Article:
Wednesday, June 24, 2009

SDCOE has given millions of tax dollars to its business pals; now it will sell advertizing rights to make up for some of the loss

Instead of selling exposure on public television to commercial interests, why doesn't SDCOE Superintendent Randolph Ward allow school stakeholders to produce a free and unfettered broadcast that gives voters a peek into how our schools are run?

Your company's name here . . .
County Office of Education's courtship of corporate sponsors could raise big cash – and concerns about the lessons learned
By Chris Moran,
San Diego Union-Tribune Staff Writer
June 24, 2009

For $3 million, the county Office of Education's sixth-grade camp could take a corporate name such as Cuyamaca Outdoor School presented by Mission Federal Credit Union. Or maybe Qualcomm's Camp Cuyamaca.

For $75,000, a company can present the high school girls volleyball championship on ITV, the office's cable channel. For another $75,000, a company president can appear on ITV handing over the trophies to the winning students in a video production contest...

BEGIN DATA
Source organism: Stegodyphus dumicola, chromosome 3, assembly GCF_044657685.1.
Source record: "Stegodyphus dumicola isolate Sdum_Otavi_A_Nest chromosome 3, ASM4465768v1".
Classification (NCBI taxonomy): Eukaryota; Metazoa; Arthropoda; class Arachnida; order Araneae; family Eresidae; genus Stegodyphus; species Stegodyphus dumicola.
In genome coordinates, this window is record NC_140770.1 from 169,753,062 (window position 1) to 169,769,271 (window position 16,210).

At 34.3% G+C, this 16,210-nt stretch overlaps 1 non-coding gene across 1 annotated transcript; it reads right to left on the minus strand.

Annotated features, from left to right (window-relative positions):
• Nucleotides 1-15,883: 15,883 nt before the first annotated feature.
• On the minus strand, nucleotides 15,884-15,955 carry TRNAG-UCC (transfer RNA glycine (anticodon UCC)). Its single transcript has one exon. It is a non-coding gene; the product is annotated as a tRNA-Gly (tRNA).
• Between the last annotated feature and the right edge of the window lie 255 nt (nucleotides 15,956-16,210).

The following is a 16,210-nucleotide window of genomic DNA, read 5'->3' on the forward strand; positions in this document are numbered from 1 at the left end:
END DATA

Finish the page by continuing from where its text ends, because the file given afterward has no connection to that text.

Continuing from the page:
Naming-rights deals once associated with sports and entertainment venues are migrating to public education, leading critics to warn that schools may be venturing down the wrong path.

“One of the purposes of education and of school is to promote reasoning, and advertising by its nature subverts reason, and for that reason alone has no place in the schools,” said Susan Linn, director of the nonprofit Campaign for a Commercial-Free Childhood at the Judge Baker Children's Center in Boston.

The county Office of Education's plan, released last week, would be the biggest corporate sponsorship of its kind in the region...

“In tough economic times, it's very difficult for parents to raise $270 for a week of their children going to school when you're coming from a socio-economic situation where that's a very difficult choice,” said county schools Superintendent Randy Ward...

That Camp Cuyamaca administrators feel compelled to seek private money demonstrates that society doesn't value public education enough, Linn said.

She said a corporate presence in an educational setting carries extra weight because it benefits from the “halo effect” of the tacit endorsement of teachers.

“It's ironic that the kids are going to be really face-to-face with marketing that is going to be inculcating consumerism, which is antithetical to environmental values” that camps try to promote, Linn said.

Officials with the Office of Education insist that the naming rights are not advertising...

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